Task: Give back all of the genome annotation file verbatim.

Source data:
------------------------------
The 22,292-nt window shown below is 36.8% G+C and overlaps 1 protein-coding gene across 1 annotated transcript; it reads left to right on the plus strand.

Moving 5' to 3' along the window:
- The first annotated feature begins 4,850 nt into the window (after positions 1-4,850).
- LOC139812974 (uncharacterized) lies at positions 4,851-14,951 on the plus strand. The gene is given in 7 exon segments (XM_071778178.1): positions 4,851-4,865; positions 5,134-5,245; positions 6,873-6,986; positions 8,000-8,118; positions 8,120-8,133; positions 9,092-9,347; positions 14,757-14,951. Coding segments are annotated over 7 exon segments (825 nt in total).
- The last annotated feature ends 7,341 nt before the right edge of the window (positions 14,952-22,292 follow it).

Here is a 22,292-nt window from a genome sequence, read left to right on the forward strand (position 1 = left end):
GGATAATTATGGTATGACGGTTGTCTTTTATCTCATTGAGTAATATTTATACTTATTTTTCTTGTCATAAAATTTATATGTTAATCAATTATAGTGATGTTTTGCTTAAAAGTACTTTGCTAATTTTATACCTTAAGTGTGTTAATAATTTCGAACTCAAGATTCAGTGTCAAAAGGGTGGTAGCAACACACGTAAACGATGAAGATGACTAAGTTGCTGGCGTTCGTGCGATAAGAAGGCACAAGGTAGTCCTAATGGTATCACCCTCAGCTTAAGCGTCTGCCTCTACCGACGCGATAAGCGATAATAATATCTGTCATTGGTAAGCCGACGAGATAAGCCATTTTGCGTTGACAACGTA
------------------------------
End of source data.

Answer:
The 22,292-nt window shown below is 36.8% G+C and overlaps 1 protein-coding gene across 1 annotated transcript; it reads left to right on the plus strand.

Moving 5' to 3' along the window:
- The first annotated feature begins 4,850 nt into the window (after positions 1-4,850).
- LOC139812974 (uncharacterized) lies at positions 4,851-14,951 on the plus strand. The gene is given in 7 exon segments (XM_071778178.1): positions 4,851-4,865; positions 5,134-5,245; positions 6,873-6,986; positions 8,000-8,118; positions 8,120-8,133; positions 9,092-9,347; positions 14,757-14,951. Coding segments are annotated over 7 exon segments (825 nt in total).
- The last annotated feature ends 7,341 nt before the right edge of the window (positions 14,952-22,292 follow it).

Here is a 22,292-nt window from a genome sequence, read left to right on the forward strand (position 1 = left end):
GGATAATTATGGTATGACGGTTGTCTTTTATCTCATTGAGTAATATTTATACTTATTTTTCTTGTCATAAAATTTATATGTTAATCAATTATAGTGATGTTTTGCTTAAAAGTACTTTGCTAATTTTATACCTTAAGTGTGTTAATAATTTCGAACTCAAGATTCAGTGTCAAAAGGGTGGTAGCAACACACGTAAACGATGAAGATGACTAAGTTGCTGGCGTTCGTGCGATAAGAAGGCACAAGGTAGTCCTAATGGTATCACCCTCAGCTTAAGCGTCTGCCTCTACCGACGCGATAAGCGATAATAATATCTGTCATTGGTAAGCCGACGAGATAAGCCATTTTGCGTTGACAACGTA